• Broken Ace: Sherlock Holmes. Lupin asserts he's the real deal and proper successor of the Holmes name, unlike the pretender (a "Holmes III") in the older anime (episode 97 to be exact). In episode 2, the consulting detective proves smart enough to track Lupin down in a single night and skilled enough to defeat both Goemon and Jigen in a fight. However, an event 10 years ago resulted in the death of his companion, John H. Watson. This caused Holmes to become unwilling to do his usual work, as he now had to care for Lily, Watson's daughter.
  • Call-Back: Episode 12 ends with Fujiko on a motorcycle passing by Lupin's car while showing off a consolation treasure, just like the end of The Castle of Cagliostro.
  • Car Chase:
    • Two in the first episode, one involves Lupin saving Albert and having to dodge the law enforcement (who even get the British army to send a heavy armored car after him) and another with Lupin and Fujiko having to lose police cars (including Zenigata's own) while on her bike.
    • In episode 8, we get Raven assassins, over half of whom are disguised as cops, chasing Jigen. He foils them with some clever shooting and aggressive driving.
    • Again, in episode 11. Zenigata chases Lupin, and crashes after making a wrong assumption about Lupin's next move. Turns out Lupin deliberately allowed this chase to happen so he could give his half of the Faulkner poster to Holmes.
  • Carnival of Killers: Episode 4 features a batch of assassins coming into a diner to await the arrival of their target said to how a valuable treasure. It's a ploy by Lupin to take out the competition as the treasure is a code book and the assassins were hired by government officials to get it before it fell into the wrong hands.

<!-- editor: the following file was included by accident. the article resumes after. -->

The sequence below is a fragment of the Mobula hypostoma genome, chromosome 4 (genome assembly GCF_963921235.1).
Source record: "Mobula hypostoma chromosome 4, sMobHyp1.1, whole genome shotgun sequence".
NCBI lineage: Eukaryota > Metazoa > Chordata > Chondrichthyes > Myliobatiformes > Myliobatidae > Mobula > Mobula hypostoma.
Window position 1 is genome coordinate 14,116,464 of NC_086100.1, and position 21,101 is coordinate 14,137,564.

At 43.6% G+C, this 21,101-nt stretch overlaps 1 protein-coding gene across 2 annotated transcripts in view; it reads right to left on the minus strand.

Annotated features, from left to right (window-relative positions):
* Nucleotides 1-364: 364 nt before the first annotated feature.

• Chained to a Railway: Fujiko has this happen to her in the third episode when she's caught trying to steal a valuable train ticket and pretends to swallow it (she palmed the ticket and later hid it under an elephant). The villain decides to have his men tie her head down to the rails of a ride-able miniature railway so that the estate's self-driving train cuts off her head when it passes. For added measure, he has her hair tied down so that when the protagonists find her, Fujiko runs the risk of having her hair cut off to free her. Jigen puts an end to this by shooting a track-side switch, causing the nearby activated points to redirect the train elsewhere.
  • Continuity Nod:
    • Albert D'Andresy, Lupin's rival from within French Intelligence who was introduced in Lupin III: Part 5, appears in several episodes, and it's his going after a poster that may contain clues to Raven's treasure that sets off the main plot.
    • Sherlock Holmes III, who did show up in the second season, is mentioned while talking about this show's Sherlock. Lupin dismisses that one as a fake.
    • For Holmes' side: when Colonel Sebastian Moran kills anyone, he does it by sniping people with an air rifle.
  • Contrived Coincidence: The Witch and Gentleman arc features many women as central characters over a few men of no consequence, though a few of these are important to the overall plot. And then, it turns out every other woman that wasn't explicitly tied to the arc was in fact related to it due to Tomoe having approached each one of them to recite several phrases in different languages to trigger Lupin's brainwashed state.